For the first time in one-and-a-half years, Ubuntu, the most popular open source operating system, will release a flavor that comes with Gnome – the most popular user interface in the open source world.
Ubuntu switched Unity in April 2011 when it released the version 11.04.
18 months later, it is all set to unveil a new, officially recognized ‘Ubuntu Gnome’ flavor today.
“The Ubuntu GNOME Remix is a mostly pure GNOME desktop experience built from the Ubuntu repositories,” the official announcement on the distribution page reads.
For Gnome fans, the Quantal Quetzal version to be released today will be the first major Linux distribution to ship the latest 3.6 version of the Gnome UI. All other big opensource desktops, such as Fedora, Arch Linux, Sabayon, OpenSuse, Mageia, Debian Sid etc., are still at version 3.4 of Gnome.
However, due to some issues with compatibility with Unity, Ubuntu will be holding back certain packages, including the file-browser Nautilus, ‘System Settings’ and the Totem media player.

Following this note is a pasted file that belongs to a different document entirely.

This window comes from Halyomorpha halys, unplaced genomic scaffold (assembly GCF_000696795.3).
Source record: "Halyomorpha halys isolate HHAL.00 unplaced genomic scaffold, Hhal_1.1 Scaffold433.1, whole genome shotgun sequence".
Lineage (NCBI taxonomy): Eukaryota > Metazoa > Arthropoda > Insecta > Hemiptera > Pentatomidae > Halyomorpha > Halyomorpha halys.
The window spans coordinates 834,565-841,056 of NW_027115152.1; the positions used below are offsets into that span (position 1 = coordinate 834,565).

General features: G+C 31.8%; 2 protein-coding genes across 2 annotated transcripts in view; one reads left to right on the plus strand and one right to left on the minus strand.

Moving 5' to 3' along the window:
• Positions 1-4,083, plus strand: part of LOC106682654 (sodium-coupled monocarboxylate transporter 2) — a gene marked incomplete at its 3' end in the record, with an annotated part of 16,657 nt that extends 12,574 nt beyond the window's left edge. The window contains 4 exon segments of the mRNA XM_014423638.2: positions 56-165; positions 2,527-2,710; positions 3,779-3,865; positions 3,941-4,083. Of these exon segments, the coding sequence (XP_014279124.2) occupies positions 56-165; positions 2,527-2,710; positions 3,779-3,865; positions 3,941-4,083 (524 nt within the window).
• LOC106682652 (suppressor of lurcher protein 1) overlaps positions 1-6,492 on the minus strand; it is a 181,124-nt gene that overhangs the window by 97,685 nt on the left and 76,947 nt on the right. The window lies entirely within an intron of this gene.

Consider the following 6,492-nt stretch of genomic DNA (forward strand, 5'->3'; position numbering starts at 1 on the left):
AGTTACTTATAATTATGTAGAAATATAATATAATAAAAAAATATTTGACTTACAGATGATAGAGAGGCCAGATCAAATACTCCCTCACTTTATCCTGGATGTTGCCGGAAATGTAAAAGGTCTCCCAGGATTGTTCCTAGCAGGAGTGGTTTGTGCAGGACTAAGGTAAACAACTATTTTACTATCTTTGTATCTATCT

For those who want to make the 3.6 experience complete, Ubuntu developers are offering the 3.6 versions of the above packages using the system of ‘personal package archives’ or PPAs.
Ubuntu, headed by Mark Shuttleworth, decided to invent Unity initially as a touch-friendly interface, compared to the Gnome 2 version. However, they soon made it default, starting in April 2011, in an effort to make the distribution interface more appealing on the PC as well.
The split led to friction between Ubuntu and Gnome developers (a community of volunteers), with Shuttleworth being quoted as saying: “Getting room for ideas to be explored should not feel like a frontal assault on a machine gun post. This is no way to lead a project. This is a recipe for a project that loses great people to environments that are more open to different ways of seeing the world … Embracing those other ideas and allowing them to compete happily and healthily is the only way to keep the innovation they bring inside your brand.”
However, the Unity UI has been less than popular with many users who found it less configurable than traditional interfaces built by the open source community. With the latest move, Ubuntu will have ‘officially recognized’ versions featuring all the main four UIs of the open source world, KDE, Gnome, LXDE and Xfce.